South Africans ‘must get jobs’

The Citizen (KZN) - - NEWS - Chi­som Jen­nif­fer Okoye

The Con­gress of South African Trade Unions (Cosatu) says al­though there is noth­ing new about the new draft reg­u­la­tions on the em­ploy­ment of for­eign na­tion­als, the im­ple­men­ta­tion of the draft is their big­gest con­cern, as South Africans are be­ing dis­placed by the ac­tions of busi­nesses who hire more for­eign na­tion­als than they should.

This comes after dis­cus­sions that took place in par­lia­ment to­wards the end of last year around the im­ple­men­ta­tion of leg­is­la­tion reg­u­lat­ing the em­ploy­ment of for­eign na­tion­als. The new draft, which is now open for pub­lic com­ment, pro­poses changes that will po­ten­tially af­fect the ap­pli­ca­tions of work visas, cor­po­rate visas and the sub­mis­sions of skills trans­fer plans.

These in­clude “re­quest­ing proof of reg­is­tra­tion with a pro­fes­sional body (be­fore only needed for crit­i­cal skills visas); proof that 60% of to­tal staff com­pli­ment em­ployed are SA cit­i­zens or per­ma­nent res­i­dents (be­fore only re­quired for busi­ness visas and cor­po­rate visas); ad­di­tional re­quire­ments when ad­ver­tis­ing avail­able po­si­tions; leg­is­lated time­lines of 10 days for the depart­ment to pro­vide feed­back on suitable can­di­dates from the ESSA sys­tem; and re­cip­ro­cally only al­lows com­pa­nies 10 days for feed­back on the can­di­dates pro­vided”.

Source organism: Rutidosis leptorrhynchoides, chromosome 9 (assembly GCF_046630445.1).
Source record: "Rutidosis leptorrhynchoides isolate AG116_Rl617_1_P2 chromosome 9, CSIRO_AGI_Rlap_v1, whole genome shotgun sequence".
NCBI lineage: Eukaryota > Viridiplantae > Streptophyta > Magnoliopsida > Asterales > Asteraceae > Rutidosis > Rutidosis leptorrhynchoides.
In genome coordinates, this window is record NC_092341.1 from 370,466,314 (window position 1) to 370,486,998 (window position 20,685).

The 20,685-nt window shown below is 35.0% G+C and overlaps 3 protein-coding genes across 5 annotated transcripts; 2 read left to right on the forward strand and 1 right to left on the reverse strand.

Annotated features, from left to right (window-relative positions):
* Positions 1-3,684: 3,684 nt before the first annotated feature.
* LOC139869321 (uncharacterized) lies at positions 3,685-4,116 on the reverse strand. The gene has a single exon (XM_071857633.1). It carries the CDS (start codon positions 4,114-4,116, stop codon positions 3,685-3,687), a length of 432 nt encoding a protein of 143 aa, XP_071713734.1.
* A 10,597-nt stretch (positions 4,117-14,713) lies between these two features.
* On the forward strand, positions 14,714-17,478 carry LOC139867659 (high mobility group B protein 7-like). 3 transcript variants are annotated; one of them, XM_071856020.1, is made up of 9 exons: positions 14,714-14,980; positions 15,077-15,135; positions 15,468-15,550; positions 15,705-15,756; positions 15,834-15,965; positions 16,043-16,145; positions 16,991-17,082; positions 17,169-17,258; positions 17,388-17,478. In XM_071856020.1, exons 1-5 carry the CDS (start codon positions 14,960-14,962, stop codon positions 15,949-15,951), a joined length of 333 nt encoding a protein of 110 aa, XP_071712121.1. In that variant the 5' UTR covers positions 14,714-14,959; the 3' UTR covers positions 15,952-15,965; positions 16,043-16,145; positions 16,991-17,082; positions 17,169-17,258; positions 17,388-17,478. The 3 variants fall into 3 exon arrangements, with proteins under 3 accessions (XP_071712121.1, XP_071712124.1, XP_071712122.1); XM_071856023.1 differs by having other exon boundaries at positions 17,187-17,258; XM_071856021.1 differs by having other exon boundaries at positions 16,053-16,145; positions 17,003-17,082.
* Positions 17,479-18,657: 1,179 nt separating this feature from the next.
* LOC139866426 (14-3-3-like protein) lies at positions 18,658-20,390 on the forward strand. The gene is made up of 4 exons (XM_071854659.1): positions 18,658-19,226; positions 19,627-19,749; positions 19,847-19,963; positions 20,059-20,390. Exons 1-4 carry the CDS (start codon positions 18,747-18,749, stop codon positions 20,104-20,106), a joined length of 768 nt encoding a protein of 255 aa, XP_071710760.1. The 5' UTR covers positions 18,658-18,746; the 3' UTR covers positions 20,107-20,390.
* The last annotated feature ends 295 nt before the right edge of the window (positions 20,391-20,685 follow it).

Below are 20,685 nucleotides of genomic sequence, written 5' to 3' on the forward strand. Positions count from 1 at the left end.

Cosatu’s par­lia­men­tary co-co­or­di­na­tor Matthew Parks said there was noth­ing new about these pro­posed changes and that it was in line with the ex­ist­ing labour leg­is­la­tion, al­though they felt the 60% re­quire­ment was too gen­er­ous and needed to be higher.

“The im­ple­men­ta­tion of these laws by the gov­ern­ment and busi­nesses abid­ing to them is of ut­most con­cern to us. You will find that sev­eral jobs, such as petrol at­ten­dants, restau­rant wait­ers, do­mes­tic work­ers, and farm work­ers, are all dom­i­nated by for­eign na­tion­als.

“It is not right for SA youth to see the jobs that they could eas­ily have got­ten be taken from them. This cre­ates con­flict and xeno­pho­bic at­tacks will erupt.”

He said busi­nesses were al­lowed to hire skilled for­eign na­tion­als when they could prove that they could not find any lo­cals to do the jobs – but this was not what was hap­pen­ing and com­pa­nies usu­ally pre­ferred mi­grants to do un­skilled jobs be­cause they were a cheaper op­tion.

The im­ple­men­ta­tion of these laws by gov­ern­ment and busi­nesses abid­ing to them is of ut­most con­cern to us. Matthew Parks Cosatu’s par­lia­men­tary co-co­or­di­na­tor

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